Surveys in Geophysics

, Volume 38, Issue 5, pp 1133–1169 | Cite as

Electromagnetic Monitoring of Hydraulic Fracturing: Relationship to Permeability, Seismicity, and Stress

  • Stephan ThielEmail author


Hydraulic fracking is a geoengineering application designed to enhance subsurface permeability to maximize fluid and gas flow. Fracking is commonly used in enhanced geothermal systems (EGS), tight shale gas, and coal seam gas (CSG) plays and in \(\hbox {CO}_2\) storage scenarios. Common monitoring methods include microseismics and mapping small earthquakes with great resolution associated with fracture opening at reservoir depth. Recently, electromagnetic (EM) methods have been employed in the field to provide an alternative way of direct detection of fluids as they are pumped in the ground. Surface magnetotelluric (MT) measurements across EGS show subtle yet detectable changes during fracking derived from time-lapse MT deployments. Changes are directional and are predominantly aligned with current stress field, dictating preferential fracture orientation, supported by microseismic monitoring of frack-related earthquakes. Modeling studies prior to the injection are crucial for survey design and feasibility of monitoring fracks. In particular, knowledge of sediment thickness plays a fundamental role in resolving subtle changes. Numerical forward modeling studies clearly favor some form of downhole measurement to enhance sensitivity; however, these have yet to be conclusively demonstrated in the field. Nevertheless, real surface-based monitoring examples do not necessarily replicate the expected magnitude of change derived from forward modeling and are larger than expected in some cases from EGS and CSG systems. It appears the injected fluid volume alone cannot account for the surface change in resistivity, but connectedness of pore space is also significantly enhanced and nonlinear. Recent numerical studies emphasize the importance of percolation threshold of the fracture network on both electrical resistivity and permeability, which may play an important role in accounting for temporal changes in surface EM measurements during hydraulic fracking.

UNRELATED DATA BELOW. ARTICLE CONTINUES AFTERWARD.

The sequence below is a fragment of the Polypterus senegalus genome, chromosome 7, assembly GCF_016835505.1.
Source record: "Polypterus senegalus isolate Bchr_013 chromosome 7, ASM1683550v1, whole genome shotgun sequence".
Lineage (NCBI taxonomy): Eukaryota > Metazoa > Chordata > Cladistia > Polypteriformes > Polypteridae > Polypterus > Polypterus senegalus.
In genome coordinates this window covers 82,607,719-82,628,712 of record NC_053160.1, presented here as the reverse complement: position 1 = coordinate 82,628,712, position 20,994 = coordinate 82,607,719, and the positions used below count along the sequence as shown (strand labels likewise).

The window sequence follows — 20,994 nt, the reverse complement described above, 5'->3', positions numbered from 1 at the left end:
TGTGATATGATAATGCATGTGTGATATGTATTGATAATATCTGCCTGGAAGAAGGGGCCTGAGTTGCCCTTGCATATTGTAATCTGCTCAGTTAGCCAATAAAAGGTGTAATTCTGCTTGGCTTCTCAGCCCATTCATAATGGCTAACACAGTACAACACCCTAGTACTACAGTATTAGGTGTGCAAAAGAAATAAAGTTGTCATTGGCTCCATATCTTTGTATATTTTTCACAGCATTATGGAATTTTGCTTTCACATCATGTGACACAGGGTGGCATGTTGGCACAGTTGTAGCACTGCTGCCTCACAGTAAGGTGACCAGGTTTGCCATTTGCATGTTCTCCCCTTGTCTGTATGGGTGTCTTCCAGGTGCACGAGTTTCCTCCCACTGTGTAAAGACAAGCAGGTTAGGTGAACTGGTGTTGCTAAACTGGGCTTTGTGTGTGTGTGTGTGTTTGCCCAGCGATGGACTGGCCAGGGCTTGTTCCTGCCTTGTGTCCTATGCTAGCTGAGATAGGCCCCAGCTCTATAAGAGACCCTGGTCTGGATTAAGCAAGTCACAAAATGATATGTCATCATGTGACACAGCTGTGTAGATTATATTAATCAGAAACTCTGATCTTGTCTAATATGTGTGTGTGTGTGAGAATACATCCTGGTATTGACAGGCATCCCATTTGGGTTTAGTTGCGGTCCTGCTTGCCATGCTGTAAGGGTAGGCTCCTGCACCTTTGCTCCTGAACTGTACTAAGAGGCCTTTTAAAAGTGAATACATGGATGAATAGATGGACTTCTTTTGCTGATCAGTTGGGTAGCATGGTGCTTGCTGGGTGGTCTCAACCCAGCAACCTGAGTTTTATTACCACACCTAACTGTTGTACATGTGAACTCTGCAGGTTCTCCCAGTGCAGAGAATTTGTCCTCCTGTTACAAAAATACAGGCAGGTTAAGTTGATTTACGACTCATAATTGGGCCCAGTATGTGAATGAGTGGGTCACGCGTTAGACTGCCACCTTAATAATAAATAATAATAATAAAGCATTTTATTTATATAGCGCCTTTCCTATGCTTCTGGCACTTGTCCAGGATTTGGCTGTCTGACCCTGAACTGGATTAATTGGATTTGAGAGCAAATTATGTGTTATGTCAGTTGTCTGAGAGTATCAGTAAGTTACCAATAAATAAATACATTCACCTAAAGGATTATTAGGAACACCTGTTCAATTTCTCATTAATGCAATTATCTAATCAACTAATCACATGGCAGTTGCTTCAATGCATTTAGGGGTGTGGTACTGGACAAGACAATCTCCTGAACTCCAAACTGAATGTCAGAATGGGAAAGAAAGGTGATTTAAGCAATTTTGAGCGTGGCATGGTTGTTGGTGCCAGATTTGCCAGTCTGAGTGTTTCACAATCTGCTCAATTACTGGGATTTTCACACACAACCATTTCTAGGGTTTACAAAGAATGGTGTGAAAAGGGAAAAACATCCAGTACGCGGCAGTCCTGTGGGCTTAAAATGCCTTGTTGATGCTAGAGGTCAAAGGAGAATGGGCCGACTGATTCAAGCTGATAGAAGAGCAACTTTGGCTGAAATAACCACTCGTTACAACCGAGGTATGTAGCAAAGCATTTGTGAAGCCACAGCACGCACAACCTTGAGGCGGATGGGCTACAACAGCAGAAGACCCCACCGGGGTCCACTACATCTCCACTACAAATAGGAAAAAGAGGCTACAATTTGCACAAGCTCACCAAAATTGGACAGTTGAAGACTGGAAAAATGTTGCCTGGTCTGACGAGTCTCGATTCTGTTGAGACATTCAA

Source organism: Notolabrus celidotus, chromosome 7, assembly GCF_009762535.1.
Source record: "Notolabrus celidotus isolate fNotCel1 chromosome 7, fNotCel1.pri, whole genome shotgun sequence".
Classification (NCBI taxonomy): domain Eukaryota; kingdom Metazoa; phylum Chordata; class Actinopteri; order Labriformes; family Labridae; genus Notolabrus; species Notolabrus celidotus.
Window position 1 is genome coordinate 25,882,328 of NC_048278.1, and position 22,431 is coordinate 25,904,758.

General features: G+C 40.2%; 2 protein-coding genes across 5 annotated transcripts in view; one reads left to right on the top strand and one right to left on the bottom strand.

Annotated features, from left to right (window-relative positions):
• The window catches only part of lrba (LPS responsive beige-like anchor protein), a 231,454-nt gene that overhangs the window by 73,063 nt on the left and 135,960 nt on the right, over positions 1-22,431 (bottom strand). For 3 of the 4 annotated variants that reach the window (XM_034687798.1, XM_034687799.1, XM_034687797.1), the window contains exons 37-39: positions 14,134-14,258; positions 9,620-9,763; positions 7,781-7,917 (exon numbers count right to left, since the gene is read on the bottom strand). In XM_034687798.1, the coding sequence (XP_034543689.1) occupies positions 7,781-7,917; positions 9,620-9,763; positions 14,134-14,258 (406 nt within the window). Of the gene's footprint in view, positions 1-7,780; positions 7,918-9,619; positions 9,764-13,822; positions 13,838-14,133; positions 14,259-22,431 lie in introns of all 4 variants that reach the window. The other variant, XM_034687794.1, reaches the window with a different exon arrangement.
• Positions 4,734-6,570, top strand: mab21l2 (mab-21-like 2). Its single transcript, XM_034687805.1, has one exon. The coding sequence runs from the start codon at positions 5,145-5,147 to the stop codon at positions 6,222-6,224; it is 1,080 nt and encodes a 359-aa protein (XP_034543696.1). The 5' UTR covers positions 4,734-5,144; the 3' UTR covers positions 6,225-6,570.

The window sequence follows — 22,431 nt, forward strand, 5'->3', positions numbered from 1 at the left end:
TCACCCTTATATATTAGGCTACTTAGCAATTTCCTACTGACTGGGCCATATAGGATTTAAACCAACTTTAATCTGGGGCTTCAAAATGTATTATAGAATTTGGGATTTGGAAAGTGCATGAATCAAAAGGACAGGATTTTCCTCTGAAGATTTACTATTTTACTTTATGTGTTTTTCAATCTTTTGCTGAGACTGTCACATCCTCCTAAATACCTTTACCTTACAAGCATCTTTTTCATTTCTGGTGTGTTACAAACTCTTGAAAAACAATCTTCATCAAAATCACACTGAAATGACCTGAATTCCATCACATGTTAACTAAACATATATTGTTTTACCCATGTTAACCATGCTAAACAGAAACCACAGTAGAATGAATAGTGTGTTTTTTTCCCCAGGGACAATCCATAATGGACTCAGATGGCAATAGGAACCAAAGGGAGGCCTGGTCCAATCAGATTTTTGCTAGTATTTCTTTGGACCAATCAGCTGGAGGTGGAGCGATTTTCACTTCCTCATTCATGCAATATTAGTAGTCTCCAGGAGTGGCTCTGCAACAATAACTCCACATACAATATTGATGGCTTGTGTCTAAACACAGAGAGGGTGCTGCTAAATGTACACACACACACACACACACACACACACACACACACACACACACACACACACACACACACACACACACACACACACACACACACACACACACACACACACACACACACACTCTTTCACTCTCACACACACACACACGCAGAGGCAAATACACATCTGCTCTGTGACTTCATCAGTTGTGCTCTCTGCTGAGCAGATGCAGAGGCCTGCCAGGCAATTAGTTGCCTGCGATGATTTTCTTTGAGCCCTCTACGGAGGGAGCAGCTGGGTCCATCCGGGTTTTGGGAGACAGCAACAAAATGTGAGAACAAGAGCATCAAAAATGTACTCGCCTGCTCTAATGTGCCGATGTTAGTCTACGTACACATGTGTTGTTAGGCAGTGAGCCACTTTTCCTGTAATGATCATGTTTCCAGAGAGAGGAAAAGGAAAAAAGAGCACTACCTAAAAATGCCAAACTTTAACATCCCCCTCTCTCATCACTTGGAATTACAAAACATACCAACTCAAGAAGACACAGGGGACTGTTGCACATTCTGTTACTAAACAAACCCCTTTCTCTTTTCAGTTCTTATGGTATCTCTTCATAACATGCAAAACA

Hydraulic fracking Electromagnetic monitoring Magnetotellurics Permeability Stress 



I would like to thank Ian Ferguson, and the other members of the Program Committee of the 23rd EM Induction Workshop for giving me the opportunity to present this review. I would also like to acknowledge numerous colleagues I worked with on this problem over the years, in particular Jared Peacock, who performed the pioneering analyses on the Paralana EGS. Subsequently, Yohannes Didana, Alison Kirkby, Jake MacFarlane, Graham Heinson, and many others greatly furthered research in this field. The South Australian Center for Geothermal Energy Research, guided by Martin Hand, supported a fellowship throughout the first few years of the EM monitoring research. Australian geothermal companies Petratherm Ltd and Geodynamics allowed access to their EGS plays, making this research possible in the first place. Paul Glover and an anonymous reviewer helped to improve this manuscript.


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© Springer Science+Business Media B.V. 2017

Authors and Affiliations

  1. 1.Geological Survey of South AustraliaAdelaideAustralia
  2. 2.School of Physical SciencesThe University of AdelaideAdelaideAustralia

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